¶ 3.             That defendant killed Mr. Borello is not in dispute.  After the shooting, defendant drove to the Sheriff’s office and told the dispatcher working the desk that he “shot [his] neighbor.”  The circumstances surrounding that killing are very much in dispute.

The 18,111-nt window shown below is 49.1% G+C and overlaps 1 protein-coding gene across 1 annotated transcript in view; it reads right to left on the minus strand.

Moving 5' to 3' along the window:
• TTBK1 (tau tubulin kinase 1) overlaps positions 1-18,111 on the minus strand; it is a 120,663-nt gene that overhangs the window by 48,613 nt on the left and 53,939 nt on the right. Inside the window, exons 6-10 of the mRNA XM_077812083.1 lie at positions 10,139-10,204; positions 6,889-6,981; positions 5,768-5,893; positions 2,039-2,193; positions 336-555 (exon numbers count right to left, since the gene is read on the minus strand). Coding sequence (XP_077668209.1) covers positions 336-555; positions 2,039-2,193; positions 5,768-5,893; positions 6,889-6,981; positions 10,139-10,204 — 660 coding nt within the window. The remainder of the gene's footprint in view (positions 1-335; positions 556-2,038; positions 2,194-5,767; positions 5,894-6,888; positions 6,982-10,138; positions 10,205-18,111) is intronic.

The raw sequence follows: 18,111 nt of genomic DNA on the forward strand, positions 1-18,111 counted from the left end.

¶ 4.             Defendant’s case can be summarized as follows.  In 1992, defendant purchased a parcel of land on Jones Lane, a dirt road in a secluded, sparsely populated, off-the-grid area in Wolcott.  He did not move there until late 1998 or early 1999.  Defendant developed a host of grievances against others in the very rural neighborhood, including, Mr. Borello and his family in particular.  He alleged they were involved with drugs; they were loud; they were rude to him; Mr. Borello’s son drove too fast on their road, doing gravel spins; they burned large quantities of trash; and they were polluting the underground water on his lawn.  Defendant claimed Mr. Borello was particularly hostile to him, and on two occasions Mr. Borello fired multiple pistol shots while in defendant’s vicinity to intimidate defendant.  One of those times, Mr. Borello drove his car by defendant and gave him the finger with both hands.  Not long before their final confrontation, Mr. Borello “got in [his] face” because defendant stopped waving at the Borellos.  Mr. Borello had confronted defendant a number of times like that—with increasing frequency and severity in the months leading up to their final confrontation.  Defendant complained repeatedly about various offenses to Mr. Borello directly, to the Lamoille County Sheriff’s Department on multiple occasions, and to environmental authorities, but the problems persisted, and he felt like nobody was doing anything about them.